I'm Gwen Outen with the VOA Special English Health Report.
Several pain medicines in the United States have been linked to an increase in heart attacks and strokes. Pfizer Drug Company says
The company says it will continue to sell Celebrex. But, it will halt all media advertisements about the drug. The company also says it will continue to market Celebrex directly to doctors. Sales people from drug companies often give free supplies of medicines to doctors. Doctors often give them to their patients.
A recent study has also raised safety questions about the pain medicine naproxen, sold as Aleve. A study by the National Institutes of Health says the drug can increase the risk of heart attacks and strokes. The Bayer Group drug company makes Aleve. People can buy the drug in stores without an order or prescription from their doctor. Patients can also take a prescription form of the drug.
The United States Food and Drug Administration says it is too early to say what action might be taken on Celebrex and Aleve. The agency can legally remove, or recall, a harmful product from the marketplace. Or a drug company can withdraw a product. This happened in September when Merck and Company stopped selling its popular arthritis pain medicine called Vioxx. A study by Merck showed that heart attacks were almost two times as common among Vioxx users as among those who did not take the drug.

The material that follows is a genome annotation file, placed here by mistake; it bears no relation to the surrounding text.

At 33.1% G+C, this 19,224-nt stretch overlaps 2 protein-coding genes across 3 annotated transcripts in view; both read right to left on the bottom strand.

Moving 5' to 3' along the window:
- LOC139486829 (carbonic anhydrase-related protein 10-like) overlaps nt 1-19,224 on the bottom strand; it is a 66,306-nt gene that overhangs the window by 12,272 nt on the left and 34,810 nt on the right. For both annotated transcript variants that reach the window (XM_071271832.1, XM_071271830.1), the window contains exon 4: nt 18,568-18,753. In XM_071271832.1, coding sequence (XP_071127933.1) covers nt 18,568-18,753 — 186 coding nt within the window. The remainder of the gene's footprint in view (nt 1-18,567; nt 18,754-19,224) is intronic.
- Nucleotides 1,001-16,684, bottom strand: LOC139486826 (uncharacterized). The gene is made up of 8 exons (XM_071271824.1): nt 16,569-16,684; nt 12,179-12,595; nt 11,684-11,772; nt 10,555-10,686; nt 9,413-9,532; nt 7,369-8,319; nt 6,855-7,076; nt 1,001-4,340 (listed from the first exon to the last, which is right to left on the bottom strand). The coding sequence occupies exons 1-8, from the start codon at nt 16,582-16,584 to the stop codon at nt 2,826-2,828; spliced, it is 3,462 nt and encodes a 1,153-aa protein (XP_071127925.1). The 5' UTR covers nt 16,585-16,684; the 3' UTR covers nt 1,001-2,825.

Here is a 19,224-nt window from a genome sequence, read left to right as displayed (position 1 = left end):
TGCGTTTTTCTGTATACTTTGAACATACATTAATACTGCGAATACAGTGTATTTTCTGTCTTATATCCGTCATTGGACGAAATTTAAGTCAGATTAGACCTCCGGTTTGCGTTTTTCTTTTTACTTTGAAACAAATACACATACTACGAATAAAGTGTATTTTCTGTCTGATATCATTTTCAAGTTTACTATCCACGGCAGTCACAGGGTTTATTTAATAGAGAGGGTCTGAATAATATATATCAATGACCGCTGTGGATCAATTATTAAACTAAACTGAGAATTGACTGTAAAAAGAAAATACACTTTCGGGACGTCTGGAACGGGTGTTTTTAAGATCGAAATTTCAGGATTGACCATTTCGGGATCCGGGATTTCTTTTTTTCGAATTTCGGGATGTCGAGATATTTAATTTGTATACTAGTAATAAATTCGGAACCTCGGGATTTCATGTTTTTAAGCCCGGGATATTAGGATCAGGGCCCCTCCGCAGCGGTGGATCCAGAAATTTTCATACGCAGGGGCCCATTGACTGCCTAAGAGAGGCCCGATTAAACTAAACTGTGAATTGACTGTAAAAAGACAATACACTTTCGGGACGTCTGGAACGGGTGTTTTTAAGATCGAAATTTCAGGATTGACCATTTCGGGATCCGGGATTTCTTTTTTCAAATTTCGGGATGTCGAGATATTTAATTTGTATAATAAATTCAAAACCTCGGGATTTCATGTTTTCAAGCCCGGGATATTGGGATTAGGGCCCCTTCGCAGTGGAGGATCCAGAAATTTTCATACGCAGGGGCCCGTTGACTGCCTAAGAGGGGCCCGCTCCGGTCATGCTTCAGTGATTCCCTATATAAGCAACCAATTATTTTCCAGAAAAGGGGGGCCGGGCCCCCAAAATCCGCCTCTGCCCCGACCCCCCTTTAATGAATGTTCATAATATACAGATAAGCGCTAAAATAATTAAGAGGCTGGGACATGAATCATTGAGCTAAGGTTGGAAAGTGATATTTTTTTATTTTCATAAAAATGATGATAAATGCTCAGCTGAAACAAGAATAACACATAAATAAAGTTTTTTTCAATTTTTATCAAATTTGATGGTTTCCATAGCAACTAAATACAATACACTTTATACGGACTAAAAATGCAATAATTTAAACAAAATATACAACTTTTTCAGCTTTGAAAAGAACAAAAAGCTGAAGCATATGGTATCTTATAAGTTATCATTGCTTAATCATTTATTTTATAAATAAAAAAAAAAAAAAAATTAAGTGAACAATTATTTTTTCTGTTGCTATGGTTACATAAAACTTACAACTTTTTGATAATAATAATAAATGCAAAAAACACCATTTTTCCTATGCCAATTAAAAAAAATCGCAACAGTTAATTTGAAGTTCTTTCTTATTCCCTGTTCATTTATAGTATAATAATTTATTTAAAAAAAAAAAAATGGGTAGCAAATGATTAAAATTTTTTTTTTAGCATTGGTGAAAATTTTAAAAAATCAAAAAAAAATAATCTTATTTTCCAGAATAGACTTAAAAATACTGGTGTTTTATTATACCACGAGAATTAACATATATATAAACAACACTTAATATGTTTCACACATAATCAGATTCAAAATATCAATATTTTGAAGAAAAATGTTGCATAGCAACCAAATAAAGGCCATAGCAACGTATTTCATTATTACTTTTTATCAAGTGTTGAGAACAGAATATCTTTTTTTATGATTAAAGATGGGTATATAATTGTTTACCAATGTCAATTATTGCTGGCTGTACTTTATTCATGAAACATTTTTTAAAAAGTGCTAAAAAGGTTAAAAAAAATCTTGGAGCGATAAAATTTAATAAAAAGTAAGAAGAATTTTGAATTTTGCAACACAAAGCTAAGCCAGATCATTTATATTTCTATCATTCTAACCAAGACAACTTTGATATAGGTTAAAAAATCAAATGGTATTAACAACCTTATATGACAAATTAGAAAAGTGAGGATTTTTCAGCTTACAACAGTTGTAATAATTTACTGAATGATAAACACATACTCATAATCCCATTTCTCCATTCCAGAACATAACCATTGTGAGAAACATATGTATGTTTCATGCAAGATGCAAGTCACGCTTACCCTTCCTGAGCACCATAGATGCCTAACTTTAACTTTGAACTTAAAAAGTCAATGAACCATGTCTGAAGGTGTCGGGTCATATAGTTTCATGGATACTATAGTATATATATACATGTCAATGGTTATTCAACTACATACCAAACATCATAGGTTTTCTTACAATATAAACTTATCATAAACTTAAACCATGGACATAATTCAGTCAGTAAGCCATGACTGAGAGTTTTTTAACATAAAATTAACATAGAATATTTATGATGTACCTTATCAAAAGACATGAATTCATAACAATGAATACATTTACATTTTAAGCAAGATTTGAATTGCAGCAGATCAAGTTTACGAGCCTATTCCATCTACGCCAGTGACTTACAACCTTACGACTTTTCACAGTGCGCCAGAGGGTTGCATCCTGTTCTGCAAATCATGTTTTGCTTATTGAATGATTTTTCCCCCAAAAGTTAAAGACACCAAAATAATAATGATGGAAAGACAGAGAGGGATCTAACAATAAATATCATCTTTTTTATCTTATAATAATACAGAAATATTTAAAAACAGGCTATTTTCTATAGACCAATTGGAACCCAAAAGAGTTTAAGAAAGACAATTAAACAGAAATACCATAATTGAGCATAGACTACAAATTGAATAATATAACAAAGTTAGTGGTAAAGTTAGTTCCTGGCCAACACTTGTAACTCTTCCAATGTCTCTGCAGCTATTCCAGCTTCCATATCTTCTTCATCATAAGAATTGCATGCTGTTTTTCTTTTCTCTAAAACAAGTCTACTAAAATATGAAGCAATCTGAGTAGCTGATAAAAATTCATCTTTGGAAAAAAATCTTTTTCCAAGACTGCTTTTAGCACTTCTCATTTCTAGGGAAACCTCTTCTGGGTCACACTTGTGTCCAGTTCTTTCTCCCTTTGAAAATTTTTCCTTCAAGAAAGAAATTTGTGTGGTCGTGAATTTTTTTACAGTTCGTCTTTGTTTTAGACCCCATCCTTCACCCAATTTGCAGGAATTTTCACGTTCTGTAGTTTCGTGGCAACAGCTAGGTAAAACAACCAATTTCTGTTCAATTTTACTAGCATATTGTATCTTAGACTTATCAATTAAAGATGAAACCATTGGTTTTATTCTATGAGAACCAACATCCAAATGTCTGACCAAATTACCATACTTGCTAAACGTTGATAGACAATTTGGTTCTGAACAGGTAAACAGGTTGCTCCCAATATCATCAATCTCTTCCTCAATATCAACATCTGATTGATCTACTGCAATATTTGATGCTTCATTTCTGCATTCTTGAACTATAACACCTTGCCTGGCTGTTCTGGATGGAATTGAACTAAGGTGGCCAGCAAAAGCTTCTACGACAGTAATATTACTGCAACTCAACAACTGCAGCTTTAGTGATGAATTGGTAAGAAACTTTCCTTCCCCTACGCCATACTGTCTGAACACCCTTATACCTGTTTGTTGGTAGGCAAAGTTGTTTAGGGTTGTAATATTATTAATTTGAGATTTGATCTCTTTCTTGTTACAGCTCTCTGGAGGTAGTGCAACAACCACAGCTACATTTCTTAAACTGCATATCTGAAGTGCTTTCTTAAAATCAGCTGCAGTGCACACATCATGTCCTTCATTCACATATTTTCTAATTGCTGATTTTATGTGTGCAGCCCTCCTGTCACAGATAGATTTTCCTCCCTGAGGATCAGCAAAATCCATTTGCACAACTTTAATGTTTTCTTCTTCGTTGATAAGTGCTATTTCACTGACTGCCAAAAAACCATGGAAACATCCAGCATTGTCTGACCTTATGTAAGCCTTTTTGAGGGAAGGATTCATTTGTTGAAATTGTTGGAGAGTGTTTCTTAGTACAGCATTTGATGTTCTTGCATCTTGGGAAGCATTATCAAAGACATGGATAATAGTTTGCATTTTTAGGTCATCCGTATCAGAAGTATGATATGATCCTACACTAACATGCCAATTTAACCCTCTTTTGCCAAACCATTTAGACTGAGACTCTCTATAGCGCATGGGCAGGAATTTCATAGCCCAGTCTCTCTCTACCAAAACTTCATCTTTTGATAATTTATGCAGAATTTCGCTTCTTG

The recall of Vioxx has led to criticism about the F.D.A. Richard Graham is a drug safety expert with the agency. Last month, he told a Senate committee that the F.D.A. poorly supervised the approval of Vioxx. Doctor Graham said his agency denied evidence that Vioxx was unsafe. He also said the F.D.A. is unwilling to admit possible safety problems with drugs that it has already approved.
Safety concerns about Vioxx, Celebrex and Aleve may lead doctors to consider another form of pain treatment. Two new studies show that traditional Chinese acupuncture eased the suffering of people with pain in their knees caused by arthritis. Acupuncture involves placing thin needles in the skin at special parts of the body.
This VOA Special English Health Report was written by Jill Moss. I'm Gwen Outen.